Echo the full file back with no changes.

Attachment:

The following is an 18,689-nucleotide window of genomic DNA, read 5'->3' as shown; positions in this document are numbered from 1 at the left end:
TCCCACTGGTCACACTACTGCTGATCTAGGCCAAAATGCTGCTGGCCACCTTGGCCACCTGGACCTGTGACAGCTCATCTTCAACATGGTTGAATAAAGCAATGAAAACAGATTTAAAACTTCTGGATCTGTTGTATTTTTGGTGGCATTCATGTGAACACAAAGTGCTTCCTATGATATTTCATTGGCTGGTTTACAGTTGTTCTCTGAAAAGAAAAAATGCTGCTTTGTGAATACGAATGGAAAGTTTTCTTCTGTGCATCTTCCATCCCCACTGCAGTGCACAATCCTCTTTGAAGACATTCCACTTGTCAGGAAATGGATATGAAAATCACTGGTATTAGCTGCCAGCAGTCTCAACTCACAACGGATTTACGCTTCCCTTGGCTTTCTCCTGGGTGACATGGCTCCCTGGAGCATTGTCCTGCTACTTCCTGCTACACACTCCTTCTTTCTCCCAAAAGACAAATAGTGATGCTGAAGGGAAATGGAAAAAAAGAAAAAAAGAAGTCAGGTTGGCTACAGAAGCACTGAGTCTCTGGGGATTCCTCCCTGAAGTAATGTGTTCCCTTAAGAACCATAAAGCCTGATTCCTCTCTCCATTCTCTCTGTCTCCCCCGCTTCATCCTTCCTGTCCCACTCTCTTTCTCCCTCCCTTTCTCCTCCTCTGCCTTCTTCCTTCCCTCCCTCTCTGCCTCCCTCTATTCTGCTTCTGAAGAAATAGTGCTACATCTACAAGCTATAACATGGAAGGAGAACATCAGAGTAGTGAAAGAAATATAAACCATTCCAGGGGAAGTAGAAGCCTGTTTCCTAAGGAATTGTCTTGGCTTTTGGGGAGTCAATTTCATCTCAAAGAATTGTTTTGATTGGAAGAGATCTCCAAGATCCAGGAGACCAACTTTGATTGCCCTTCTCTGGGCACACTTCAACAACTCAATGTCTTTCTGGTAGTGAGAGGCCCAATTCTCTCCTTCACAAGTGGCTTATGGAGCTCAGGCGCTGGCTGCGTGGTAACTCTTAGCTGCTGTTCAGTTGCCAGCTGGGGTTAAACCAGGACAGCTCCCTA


The following is an 18,689-nucleotide window of genomic DNA, read 5'->3' as shown; positions in this document are numbered from 1 at the left end:
TCCCACTGGTCACACTACTGCTGATCTAGGCCAAAATGCTGCTGGCCACCTTGGCCACCTGGACCTGTGACAGCTCATCTTCAACATGGTTGAATAAAGCAATGAAAACAGATTTAAAACTTCTGGATCTGTTGTATTTTTGGTGGCATTCATGTGAACACAAAGTGCTTCCTATGATATTTCATTGGCTGGTTTACAGTTGTTCTCTGAAAAGAAAAAATGCTGCTTTGTGAATACGAATGGAAAGTTTTCTTCTGTGCATCTTCCATCCCCACTGCAGTGCACAATCCTCTTTGAAGACATTCCACTTGTCAGGAAATGGATATGAAAATCACTGGTATTAGCTGCCAGCAGTCTCAACTCACAACGGATTTACGCTTCCCTTGGCTTTCTCCTGGGTGACATGGCTCCCTGGAGCATTGTCCTGCTACTTCCTGCTACACACTCCTTCTTTCTCCCAAAAGACAAATAGTGATGCTGAAGGGAAATGGAAAAAAAGAAAAAAAGAAGTCAGGTTGGCTACAGAAGCACTGAGTCTCTGGGGATTCCTCCCTGAAGTAATGTGTTCCCTTAAGAACCATAAAGCCTGATTCCTCTCTCCATTCTCTCTGTCTCCCCCGCTTCATCCTTCCTGTCCCACTCTCTTTCTCCCTCCCTTTCTCCTCCTCTGCCTTCTTCCTTCCCTCCCTCTCTGCCTCCCTCTATTCTGCTTCTGAAGAAATAGTGCTACATCTACAAGCTATAACATGGAAGGAGAACATCAGAGTAGTGAAAGAAATATAAACCATTCCAGGGGAAGTAGAAGCCTGTTTCCTAAGGAATTGTCTTGGCTTTTGGGGAGTCAATTTCATCTCAAAGAATTGTTTTGATTGGAAGAGATCTCCAAGATCCAGGAGACCAACTTTGATTGCCCTTCTCTGGGCACACTTCAACAACTCAATGTCTTTCTGGTAGTGAGAGGCCCAATTCTCTCCTTCACAAGTGGCTTATGGAGCTCAGGCGCTGGCTGCGTGGTAACTCTTAGCTGCTGTTCAGTTGCCAGCTGGGGTTAAACCAGGACAGCTCCCTA